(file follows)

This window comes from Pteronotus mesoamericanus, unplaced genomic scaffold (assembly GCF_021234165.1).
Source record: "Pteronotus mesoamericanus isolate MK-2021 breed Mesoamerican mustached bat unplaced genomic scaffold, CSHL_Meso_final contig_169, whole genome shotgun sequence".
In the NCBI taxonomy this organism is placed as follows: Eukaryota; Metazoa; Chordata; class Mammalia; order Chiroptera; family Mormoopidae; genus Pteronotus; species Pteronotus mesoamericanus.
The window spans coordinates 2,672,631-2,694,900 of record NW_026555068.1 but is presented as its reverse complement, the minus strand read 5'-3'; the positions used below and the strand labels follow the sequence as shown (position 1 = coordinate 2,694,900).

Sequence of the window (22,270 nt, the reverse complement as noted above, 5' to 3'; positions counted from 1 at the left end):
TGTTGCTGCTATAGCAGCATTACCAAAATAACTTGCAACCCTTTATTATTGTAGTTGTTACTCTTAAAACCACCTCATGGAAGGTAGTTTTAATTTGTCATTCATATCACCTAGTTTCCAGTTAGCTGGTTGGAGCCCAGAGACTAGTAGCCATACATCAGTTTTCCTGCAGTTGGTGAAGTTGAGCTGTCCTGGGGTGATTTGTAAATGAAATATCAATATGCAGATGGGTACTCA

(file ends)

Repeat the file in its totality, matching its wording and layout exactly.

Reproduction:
This window comes from Pteronotus mesoamericanus, unplaced genomic scaffold (assembly GCF_021234165.1).
Source record: "Pteronotus mesoamericanus isolate MK-2021 breed Mesoamerican mustached bat unplaced genomic scaffold, CSHL_Meso_final contig_169, whole genome shotgun sequence".
In the NCBI taxonomy this organism is placed as follows: Eukaryota; Metazoa; Chordata; class Mammalia; order Chiroptera; family Mormoopidae; genus Pteronotus; species Pteronotus mesoamericanus.
The window spans coordinates 2,672,631-2,694,900 of record NW_026555068.1 but is presented as its reverse complement, the minus strand read 5'-3'; the positions used below and the strand labels follow the sequence as shown (position 1 = coordinate 2,694,900).

Sequence of the window (22,270 nt, the reverse complement as noted above, 5' to 3'; positions counted from 1 at the left end):
TGTTGCTGCTATAGCAGCATTACCAAAATAACTTGCAACCCTTTATTATTGTAGTTGTTACTCTTAAAACCACCTCATGGAAGGTAGTTTTAATTTGTCATTCATATCACCTAGTTTCCAGTTAGCTGGTTGGAGCCCAGAGACTAGTAGCCATACATCAGTTTTCCTGCAGTTGGTGAAGTTGAGCTGTCCTGGGGTGATTTGTAAATGAAATATCAATATGCAGATGGGTACTCA